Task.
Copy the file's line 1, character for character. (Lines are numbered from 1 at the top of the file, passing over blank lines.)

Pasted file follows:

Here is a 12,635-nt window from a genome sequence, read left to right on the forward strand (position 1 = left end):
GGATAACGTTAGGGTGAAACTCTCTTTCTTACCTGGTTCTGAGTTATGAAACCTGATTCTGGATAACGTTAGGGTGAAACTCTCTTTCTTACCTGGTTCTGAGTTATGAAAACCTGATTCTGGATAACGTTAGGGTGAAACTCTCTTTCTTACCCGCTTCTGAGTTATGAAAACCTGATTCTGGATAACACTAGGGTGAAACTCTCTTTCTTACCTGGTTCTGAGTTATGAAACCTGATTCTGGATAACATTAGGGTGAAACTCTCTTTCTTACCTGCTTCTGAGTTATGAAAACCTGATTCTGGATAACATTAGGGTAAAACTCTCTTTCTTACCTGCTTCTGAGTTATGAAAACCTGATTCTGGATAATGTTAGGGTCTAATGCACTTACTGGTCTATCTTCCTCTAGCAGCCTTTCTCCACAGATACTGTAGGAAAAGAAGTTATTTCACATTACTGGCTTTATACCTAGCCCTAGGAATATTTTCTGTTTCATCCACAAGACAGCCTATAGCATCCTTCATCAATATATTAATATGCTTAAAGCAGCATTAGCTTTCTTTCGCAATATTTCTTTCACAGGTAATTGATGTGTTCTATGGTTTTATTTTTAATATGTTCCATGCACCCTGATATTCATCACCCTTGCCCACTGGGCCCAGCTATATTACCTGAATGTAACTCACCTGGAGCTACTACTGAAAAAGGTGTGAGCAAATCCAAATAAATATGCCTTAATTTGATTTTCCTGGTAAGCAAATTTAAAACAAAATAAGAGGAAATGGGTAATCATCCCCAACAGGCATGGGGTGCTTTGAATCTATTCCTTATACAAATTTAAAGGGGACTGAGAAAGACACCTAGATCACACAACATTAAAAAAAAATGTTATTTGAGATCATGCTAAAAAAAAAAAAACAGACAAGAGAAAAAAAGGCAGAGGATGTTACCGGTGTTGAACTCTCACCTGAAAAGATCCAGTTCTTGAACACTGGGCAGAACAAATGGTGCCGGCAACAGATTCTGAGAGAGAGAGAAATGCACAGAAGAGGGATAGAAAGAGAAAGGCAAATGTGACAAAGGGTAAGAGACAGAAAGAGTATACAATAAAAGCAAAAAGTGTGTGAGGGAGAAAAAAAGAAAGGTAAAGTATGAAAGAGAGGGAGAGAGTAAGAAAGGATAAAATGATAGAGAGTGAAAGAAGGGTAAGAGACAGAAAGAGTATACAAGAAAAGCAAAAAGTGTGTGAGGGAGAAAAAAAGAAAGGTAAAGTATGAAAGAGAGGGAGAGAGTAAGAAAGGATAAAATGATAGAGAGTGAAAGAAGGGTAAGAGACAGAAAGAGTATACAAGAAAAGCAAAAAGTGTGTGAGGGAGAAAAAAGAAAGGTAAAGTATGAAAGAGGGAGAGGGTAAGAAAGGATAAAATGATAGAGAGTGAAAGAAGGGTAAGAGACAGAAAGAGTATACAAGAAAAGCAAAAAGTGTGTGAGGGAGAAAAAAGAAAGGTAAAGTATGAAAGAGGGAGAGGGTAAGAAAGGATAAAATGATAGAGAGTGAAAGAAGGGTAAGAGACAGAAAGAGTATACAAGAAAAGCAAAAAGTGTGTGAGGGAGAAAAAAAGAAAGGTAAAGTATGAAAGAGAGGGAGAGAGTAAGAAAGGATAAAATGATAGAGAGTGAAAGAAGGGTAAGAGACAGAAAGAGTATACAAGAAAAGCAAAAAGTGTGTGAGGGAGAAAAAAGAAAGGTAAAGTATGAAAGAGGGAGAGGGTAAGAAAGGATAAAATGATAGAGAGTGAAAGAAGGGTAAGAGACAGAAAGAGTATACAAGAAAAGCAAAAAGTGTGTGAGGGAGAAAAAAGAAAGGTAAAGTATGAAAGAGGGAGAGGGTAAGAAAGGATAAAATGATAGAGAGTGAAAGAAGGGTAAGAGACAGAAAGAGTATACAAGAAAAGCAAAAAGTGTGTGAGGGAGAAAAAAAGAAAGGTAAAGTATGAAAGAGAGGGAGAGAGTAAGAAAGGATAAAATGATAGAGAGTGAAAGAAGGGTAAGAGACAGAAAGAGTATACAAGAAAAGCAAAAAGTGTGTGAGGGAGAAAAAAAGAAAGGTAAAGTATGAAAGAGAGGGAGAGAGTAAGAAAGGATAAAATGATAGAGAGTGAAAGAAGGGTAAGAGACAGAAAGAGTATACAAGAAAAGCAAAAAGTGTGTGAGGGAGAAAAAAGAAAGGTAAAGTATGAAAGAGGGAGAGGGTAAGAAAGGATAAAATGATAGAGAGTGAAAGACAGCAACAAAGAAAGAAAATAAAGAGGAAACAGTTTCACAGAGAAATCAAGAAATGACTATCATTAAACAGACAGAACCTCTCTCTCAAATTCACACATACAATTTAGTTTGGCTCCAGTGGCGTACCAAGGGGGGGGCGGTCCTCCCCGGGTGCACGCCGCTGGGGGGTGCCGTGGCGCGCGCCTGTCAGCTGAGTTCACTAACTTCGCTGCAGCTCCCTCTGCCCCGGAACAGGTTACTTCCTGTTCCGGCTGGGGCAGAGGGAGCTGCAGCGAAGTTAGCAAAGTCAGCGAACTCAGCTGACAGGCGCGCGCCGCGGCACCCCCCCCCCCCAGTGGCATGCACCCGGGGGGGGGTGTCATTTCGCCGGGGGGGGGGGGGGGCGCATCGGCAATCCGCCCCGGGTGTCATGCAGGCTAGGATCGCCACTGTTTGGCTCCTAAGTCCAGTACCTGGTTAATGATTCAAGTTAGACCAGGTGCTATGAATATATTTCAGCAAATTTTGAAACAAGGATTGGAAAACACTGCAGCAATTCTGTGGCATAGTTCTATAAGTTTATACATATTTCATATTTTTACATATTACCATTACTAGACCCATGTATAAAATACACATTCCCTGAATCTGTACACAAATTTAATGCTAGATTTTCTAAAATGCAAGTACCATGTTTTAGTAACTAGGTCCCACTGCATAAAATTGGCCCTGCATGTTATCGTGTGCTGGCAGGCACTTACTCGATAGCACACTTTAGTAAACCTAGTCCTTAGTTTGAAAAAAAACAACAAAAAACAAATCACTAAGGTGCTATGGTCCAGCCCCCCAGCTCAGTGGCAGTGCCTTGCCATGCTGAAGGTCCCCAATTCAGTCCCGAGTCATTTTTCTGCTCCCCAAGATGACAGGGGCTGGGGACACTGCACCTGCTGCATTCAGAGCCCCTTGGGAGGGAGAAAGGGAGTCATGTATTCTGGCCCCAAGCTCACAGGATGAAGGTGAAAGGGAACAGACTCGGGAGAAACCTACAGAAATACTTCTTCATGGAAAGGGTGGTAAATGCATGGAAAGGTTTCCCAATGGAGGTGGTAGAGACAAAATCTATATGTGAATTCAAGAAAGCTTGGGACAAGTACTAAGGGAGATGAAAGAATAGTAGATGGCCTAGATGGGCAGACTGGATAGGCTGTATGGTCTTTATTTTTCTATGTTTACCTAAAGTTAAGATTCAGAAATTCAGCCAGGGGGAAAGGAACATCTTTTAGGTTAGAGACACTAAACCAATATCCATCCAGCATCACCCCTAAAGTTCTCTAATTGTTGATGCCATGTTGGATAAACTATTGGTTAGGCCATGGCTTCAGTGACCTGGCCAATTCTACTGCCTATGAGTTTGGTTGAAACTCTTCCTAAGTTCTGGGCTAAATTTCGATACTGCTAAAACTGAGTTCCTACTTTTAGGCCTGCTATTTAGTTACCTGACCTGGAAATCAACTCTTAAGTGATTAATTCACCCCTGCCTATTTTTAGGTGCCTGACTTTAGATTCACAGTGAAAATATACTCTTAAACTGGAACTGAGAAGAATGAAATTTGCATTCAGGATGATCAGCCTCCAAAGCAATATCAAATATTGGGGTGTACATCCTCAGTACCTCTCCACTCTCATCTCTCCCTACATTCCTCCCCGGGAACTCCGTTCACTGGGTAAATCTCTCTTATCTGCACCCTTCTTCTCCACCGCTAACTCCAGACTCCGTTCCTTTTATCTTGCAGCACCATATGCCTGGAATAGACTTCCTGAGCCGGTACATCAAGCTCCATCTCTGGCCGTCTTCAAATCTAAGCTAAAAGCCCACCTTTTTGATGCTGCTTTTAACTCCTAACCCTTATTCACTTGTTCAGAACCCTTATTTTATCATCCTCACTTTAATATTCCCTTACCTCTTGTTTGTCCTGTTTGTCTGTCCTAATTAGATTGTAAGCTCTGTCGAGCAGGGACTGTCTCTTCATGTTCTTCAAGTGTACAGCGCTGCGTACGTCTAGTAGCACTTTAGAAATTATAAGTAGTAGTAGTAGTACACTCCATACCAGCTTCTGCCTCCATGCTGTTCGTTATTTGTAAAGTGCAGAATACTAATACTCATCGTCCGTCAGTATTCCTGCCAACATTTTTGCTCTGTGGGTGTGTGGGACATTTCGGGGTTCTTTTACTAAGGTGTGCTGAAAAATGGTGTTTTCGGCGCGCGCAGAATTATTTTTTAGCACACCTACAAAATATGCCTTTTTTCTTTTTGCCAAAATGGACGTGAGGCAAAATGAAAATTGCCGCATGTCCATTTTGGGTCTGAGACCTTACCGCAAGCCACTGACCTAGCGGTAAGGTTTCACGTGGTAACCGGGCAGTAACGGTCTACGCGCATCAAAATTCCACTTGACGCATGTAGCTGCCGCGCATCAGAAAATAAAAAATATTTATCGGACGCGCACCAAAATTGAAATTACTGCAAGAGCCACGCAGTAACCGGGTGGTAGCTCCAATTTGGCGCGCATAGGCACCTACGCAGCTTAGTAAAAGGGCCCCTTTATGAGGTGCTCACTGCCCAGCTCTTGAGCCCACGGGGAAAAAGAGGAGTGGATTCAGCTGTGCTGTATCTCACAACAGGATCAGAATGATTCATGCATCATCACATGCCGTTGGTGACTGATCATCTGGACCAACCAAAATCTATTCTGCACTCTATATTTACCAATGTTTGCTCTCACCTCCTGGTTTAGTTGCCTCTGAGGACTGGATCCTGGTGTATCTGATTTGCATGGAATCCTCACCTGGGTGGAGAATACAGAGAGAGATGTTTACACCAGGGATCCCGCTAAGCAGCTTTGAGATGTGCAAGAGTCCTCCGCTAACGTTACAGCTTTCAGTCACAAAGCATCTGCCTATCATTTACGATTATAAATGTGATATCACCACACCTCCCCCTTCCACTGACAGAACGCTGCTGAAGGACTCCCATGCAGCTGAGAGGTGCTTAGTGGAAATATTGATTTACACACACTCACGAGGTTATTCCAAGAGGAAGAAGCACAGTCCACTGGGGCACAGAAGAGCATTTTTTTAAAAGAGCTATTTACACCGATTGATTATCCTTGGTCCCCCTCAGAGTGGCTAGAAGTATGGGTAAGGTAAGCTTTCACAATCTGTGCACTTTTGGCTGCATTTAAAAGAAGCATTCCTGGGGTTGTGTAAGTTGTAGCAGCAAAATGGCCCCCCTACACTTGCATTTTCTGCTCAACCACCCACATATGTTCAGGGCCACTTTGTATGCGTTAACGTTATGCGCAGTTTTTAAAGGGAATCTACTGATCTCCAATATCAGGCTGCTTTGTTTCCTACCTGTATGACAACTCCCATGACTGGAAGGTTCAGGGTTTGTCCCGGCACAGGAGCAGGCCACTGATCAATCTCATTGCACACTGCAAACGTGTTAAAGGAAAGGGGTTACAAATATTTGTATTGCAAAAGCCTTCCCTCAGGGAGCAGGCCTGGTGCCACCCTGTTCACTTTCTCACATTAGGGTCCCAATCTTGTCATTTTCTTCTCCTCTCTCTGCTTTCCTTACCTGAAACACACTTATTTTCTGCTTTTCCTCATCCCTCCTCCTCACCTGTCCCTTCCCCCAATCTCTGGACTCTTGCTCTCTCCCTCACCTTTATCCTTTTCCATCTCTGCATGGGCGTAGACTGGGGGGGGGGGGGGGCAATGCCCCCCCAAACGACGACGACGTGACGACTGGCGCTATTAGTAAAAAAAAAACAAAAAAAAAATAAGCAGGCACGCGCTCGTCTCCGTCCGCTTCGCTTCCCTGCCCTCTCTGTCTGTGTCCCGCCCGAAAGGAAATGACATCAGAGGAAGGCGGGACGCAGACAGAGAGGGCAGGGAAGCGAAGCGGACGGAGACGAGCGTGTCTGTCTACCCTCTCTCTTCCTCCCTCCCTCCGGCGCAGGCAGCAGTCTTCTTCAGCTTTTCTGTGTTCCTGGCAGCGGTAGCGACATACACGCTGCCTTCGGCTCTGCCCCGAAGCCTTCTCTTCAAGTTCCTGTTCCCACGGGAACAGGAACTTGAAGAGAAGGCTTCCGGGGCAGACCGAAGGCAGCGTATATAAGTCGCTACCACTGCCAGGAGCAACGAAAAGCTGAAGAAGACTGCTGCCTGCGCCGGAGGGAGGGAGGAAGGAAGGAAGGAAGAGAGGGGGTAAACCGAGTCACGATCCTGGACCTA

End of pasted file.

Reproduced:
Here is a 12,635-nt window from a genome sequence, read left to right on the forward strand (position 1 = left end):